Every so often, the polarity of the Earth’s magnetic field switches. Geomagnetic reversal is a phenomenon that seems to happen at random, and has been observed through a natural records as having occurred 183 times in the last 83 million years.

In the “list of stuff that I would worry about (but not unduly) at 5am in the morning”, geomagnetic reversal factored more heavily in recent years than global pandemics. Good to see I had my priorities straight, eh?

But the impact of such a simple binary shift – north becomes south and vice versa – would be profound. Compasses would all be wrong. The systems and software built on assumption of North and South would break. The cultural associations of the terms (and those of East and West too) would be wrong.

In my head I kind of imagine the poles would wobble around a bit every so often, and then once in a blue moon would tip over entirely A bit like a Magic 8 ball or something. I’m not a geologist.

But that image is in my head when thinking about the world of remote working and where we find ourselves today. It feels like there are a number of factors that are on the wobbly point of potential polar switch:

  • Organisations that currently are working remotely (trying to use technology to simulate the work that they do in person in offices) could make the choice to switch to properly remote working (gearing their businesses to assuming that remote is the natural pattern.
  • For that to happen, the assumption in most organisations previous to the pandemic that you had to seek permission to work remotely switches to you have to seek permission to work in an office. (With social distancing measures, this will be the case for the foreseeable future).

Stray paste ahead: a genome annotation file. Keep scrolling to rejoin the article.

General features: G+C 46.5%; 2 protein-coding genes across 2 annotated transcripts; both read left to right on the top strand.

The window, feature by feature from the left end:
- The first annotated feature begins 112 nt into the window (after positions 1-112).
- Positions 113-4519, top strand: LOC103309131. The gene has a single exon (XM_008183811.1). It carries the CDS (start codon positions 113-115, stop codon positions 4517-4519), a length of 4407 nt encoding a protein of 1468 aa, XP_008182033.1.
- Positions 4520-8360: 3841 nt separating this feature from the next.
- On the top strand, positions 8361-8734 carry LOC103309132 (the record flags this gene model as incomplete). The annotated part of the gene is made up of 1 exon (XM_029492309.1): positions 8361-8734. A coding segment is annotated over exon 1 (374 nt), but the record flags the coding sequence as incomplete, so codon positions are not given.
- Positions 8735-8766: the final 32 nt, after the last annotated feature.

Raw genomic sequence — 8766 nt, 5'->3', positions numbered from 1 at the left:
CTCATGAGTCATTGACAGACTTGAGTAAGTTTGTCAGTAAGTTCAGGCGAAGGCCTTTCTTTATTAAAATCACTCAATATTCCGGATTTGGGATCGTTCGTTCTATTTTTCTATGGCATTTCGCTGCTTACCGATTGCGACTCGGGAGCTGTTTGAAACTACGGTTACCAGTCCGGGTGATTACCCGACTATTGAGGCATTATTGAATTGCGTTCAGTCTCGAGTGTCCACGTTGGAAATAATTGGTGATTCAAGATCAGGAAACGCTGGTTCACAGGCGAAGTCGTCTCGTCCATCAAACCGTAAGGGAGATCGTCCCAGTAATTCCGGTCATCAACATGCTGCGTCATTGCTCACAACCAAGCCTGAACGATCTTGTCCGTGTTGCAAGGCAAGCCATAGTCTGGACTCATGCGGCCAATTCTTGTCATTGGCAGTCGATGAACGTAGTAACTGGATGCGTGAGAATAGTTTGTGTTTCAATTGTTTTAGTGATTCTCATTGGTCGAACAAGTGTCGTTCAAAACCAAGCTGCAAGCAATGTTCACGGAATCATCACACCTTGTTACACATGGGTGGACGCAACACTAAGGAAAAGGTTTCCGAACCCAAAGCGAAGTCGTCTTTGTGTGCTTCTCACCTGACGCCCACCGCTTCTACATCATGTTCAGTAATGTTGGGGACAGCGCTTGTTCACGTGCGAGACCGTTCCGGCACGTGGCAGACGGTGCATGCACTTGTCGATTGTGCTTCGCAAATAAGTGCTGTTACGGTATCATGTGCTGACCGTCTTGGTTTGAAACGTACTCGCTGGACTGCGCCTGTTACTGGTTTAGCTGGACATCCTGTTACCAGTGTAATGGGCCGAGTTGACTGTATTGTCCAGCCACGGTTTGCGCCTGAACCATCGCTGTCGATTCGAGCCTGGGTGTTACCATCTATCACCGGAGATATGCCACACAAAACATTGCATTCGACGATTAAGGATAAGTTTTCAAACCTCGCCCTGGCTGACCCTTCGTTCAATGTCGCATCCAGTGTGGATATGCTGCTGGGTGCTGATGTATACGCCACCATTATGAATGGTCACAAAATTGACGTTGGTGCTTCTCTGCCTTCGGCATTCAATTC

• In the new world of (knowledge) work offices become places where people work alone where online spaces become the places where people work collaboratively. This is profound, and will feel utterly wrong to many of us. But again, with social distancing measures in place, 2m between each other will feel much further than being on the end of a Zoom call. Meeting rooms in most offices in most organisations are unusable in a social distancing world.
  • The social implications of this are also fascinating. Offices and desks in offices will go from status symbols to anti-status symbols. The “corner office”, blocked off in an open-plan space for senior bod, no longer has social capital when the main reason people work in an office is because they haven’t got the space at home to work remotely.
  • Remote working will no longer be seen as a barrier to achieving strategic goals but rather an enabler. Yesterday’s strategies might need to be heavily re-written for that to happen.

None of these are givens. It could be that rather than polar shift, the current world is but a wobble that will return to some sort of norm “after this is over”. But the longer “this” goes on, the more organisations need to think about whether they consciously want to shift from working remotely to remote working.

Office spaces today look very little different to those of the 1960s when open plan became all the range. Take this example from 1965, for example. Take the typewriters and replace them with laptops and you could be in 2020. Despite 30 years of personal computing and 25 of mass internet use, we haven’t really changed how work works that much.

But here is an opportunity for those who decide to take it. And even if organisations don’t decide to do it consciously and strategically, there’s some things that have changed that I don’t think will ever revert back to what we used to think was normal.

(Check out The New Abnormal for more on this, and some remote working collaborative activity exploring some of these themes).

2 thoughts on “The world turned upside down?

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